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AAA Traveler Worldwise | Foodie Finds
Eating It Up In Italy

One of the best ways to indulge in the history and culture of Italy is through its cuisine

With its romantic cities, natural wonders, ancient cultural monuments and, above all, exquisite cuisine, Italy consistently ranks among the top international tourism destinations, according to the U.N. World Tourism Organization. Its reputation for world-class cuisine has been immortalized in song, on film and in print (think Eat Pray Love, the film version of Elizabeth Gilbert’s best-selling novel in which the author noshed her way through the trattorias, pizzerias and gelaterias of Italy).


It’s true that one of the best ways to indulge in the history and culture of Italy is through its cuisine. Guests on Luxury Gold’s Ultimate Italy guided itinerary can do just that through hands-on classes, world-class dining experiences, private tastings and in-person meetings with culinary experts—opportunities not typically available to the average traveler.


Among Italy’s most recognizable red wines, Chianti has been a mainstay of Tuscany for almost 800 years. Although it started as a pale white wine, it morphed over the years into a rich red wine. During that time, the region served as the backdrop for key events that shaped the history of Italy—and, indeed, the history of world literature.


During the late 1400s and early 1500s, the legendary statesman and political philosopher Niccolò Machiavelli lived off and on at Villa Machiavelli, his family’s estate in San Casciano. Comprising acres and acres of olive groves and vineyards, the estate produced olive oils and wines that were sold to merchants and aristocrats in Florence. During his first stint at the estate, Machiavelli wrote his iconic masterwork The Prince, which was most likely inspired by the raucous knights, travelers and pilgrims he mingled with at l’Albergaccio, the estate’s lively on-site tavern. Machiavelli would discreetly sneak into the tavern via a secret tunnel that connected it to the estate’s below-ground wine cellar—because a man of his status and reputation would not want to be seen openly entering such a den of vice.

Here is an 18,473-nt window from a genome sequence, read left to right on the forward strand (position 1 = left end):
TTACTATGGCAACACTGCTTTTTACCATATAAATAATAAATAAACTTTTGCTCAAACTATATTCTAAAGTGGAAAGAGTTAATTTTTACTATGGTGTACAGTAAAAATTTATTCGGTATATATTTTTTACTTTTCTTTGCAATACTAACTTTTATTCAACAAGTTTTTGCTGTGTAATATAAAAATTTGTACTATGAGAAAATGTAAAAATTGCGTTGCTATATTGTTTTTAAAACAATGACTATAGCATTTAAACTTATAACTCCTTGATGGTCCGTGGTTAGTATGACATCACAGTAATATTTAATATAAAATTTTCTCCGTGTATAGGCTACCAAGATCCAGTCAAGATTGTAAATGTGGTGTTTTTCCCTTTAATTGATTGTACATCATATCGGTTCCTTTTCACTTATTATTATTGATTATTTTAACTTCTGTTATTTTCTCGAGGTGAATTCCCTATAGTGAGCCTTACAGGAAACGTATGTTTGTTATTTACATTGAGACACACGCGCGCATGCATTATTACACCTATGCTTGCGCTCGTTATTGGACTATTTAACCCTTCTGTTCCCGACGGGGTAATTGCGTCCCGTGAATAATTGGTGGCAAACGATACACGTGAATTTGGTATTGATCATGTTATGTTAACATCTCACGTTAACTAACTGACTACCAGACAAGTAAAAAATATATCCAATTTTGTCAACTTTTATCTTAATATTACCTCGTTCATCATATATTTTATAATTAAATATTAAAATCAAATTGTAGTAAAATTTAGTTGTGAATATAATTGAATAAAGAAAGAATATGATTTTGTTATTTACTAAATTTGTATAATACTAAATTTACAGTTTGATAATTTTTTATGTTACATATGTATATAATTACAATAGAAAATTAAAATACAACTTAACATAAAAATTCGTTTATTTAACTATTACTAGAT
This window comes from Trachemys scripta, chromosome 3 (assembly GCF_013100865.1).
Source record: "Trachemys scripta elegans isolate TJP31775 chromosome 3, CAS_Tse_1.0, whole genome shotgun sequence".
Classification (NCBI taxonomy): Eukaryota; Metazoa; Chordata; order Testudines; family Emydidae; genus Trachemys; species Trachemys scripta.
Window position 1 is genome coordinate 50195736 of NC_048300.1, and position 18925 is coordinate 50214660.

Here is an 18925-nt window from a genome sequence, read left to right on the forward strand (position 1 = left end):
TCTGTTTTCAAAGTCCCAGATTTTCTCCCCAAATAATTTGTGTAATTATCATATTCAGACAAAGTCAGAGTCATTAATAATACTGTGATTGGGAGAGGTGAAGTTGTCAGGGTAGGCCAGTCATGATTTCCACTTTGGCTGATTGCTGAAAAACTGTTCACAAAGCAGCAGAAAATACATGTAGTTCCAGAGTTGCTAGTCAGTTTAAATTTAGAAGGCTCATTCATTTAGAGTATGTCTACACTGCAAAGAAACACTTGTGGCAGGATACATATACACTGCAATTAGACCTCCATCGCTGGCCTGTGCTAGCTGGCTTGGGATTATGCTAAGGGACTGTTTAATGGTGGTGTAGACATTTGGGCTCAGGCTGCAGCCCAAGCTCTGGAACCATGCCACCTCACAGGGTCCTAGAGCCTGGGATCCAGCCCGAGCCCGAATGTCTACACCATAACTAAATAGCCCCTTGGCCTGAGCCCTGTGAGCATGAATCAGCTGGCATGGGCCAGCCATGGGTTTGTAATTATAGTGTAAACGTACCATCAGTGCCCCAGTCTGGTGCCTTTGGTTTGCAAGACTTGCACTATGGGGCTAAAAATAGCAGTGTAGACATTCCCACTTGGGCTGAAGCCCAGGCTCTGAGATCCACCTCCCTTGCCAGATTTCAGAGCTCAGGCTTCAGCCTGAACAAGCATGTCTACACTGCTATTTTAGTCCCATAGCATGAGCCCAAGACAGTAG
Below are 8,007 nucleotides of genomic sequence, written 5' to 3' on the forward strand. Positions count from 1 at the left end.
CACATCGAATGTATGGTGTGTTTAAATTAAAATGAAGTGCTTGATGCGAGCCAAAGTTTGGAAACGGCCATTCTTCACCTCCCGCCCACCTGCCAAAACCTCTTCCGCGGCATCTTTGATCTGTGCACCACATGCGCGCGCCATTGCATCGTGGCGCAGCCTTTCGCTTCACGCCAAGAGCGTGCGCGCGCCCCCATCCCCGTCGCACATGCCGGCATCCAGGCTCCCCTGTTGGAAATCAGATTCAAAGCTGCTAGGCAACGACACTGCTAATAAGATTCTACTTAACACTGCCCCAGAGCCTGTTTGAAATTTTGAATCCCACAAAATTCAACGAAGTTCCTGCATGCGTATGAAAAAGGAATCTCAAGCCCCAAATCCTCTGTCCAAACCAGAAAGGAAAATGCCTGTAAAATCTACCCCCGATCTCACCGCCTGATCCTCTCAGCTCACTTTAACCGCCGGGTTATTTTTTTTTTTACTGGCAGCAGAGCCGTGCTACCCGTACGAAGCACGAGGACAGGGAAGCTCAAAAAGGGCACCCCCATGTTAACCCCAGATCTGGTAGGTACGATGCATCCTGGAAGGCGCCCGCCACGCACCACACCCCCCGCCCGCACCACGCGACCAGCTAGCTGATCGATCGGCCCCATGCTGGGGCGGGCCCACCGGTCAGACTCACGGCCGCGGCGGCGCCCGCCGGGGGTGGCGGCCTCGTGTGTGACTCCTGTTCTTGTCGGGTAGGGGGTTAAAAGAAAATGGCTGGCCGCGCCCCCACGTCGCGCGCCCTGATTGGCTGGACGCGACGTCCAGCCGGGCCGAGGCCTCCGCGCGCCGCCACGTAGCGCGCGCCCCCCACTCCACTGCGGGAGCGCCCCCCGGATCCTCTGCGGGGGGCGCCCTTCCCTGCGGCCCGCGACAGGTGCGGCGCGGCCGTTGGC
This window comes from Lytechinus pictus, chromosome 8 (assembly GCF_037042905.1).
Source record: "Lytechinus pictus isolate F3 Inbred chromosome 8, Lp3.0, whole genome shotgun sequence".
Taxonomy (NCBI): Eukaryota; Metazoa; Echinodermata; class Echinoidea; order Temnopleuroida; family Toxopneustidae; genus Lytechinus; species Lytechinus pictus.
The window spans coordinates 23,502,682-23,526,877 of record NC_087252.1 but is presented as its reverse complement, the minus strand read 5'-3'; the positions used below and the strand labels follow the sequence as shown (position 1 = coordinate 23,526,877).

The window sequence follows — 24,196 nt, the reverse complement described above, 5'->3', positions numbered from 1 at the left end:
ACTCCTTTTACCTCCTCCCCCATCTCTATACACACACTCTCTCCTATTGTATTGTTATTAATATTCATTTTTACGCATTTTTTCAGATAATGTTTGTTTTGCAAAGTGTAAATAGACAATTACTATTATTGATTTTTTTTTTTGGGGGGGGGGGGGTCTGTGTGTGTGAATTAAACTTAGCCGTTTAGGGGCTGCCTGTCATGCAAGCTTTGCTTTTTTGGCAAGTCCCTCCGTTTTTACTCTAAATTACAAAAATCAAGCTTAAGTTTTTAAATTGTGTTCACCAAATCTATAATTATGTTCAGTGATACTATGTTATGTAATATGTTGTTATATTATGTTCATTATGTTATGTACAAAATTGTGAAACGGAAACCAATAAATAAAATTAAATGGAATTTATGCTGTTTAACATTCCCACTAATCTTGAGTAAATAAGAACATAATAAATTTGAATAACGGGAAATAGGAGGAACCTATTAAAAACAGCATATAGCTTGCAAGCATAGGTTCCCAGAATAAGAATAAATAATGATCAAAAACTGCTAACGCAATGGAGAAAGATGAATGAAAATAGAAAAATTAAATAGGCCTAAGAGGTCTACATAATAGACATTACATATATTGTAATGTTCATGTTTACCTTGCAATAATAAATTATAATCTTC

Luxury Gold guests take a trip back in time when they visit the cellar, which looks exactly as it did back in Machiavelli’s day. As they sample today’s so-called super Tuscan wines, which Wine Enthusiast has called “among the most enthralling and diversified wines in Italy,” guests can easily imagine Machiavelli donning homespun clothes and slipping unnoticed into l’Albergaccio, where he would drink, play cards and carouse with the peasants, ruffians and paupers who shaped his view of the world as a place defined by scheming, cunning and manipulation. After the wine tasting, guests are treated to a farm-to-table lunch during which they’ll savor regional Tuscan specialties, including soppressata and finocchiona (Tuscan salamis), bruschetta with grana cheese and cream balsamic vinegar, and pappa al pomodoro (bread and tomato soup), while pondering how the modern world squares with Machiavelli’s dark Renaissance-era vision.

Eating It Up in Italy


It is thought that the modern history of gelato stretches almost as far back as that of Chianti. While no one may know exactly where this creamy, icy, oh-so-Italian delicacy was invented (Sicily is a strong contender), it’s known to have been a favorite at the court of Catherine de’ Medici in the mid-1500s.


Some 500 years later, its popularity continues. Italy is home to more than 37,000 gelaterias and even has a museum of gelato. Made with more ice, less air and less fat than American ice cream, gelato is known for its intense flavors, brilliant colors and fresh ingredients.


It’s perhaps not surprising that artisanal gelato—as opposed to mass-produced—is the most prevalent type in Italy, representing 55 percent of gelatos produced. One of the best-known artisanal shops is Gelateria Dondoli in the Tuscan town of San Gimignano, about an hour’s drive south of Florence. Unlike many other gelatieri, owner Sergio Dondoli does not come from a long line of gelato makers, but what he lacks in lineage he makes up for in creativity and quality. Luxury Gold guests visit Dondoli’s award-winning gelateria to meet with the gelato master and learn the difference between ice cream and gelato, and then they get to taste some of his amazing creations. There’s the classic sour cherry, the luscious Crema de’ Pazzi (bitter orange peel, Grand Marnier, dark chocolate and almonds), the unlikely Rosemary Baby (raspberry and rosemary) and more than two-dozen other flavors. Americans of a certain political persuasion might even want to try the Michelle (Avola almond with bitter orange peels, orange sauce, honey and saffron cantuccini), named for former First Lady Michelle Obama.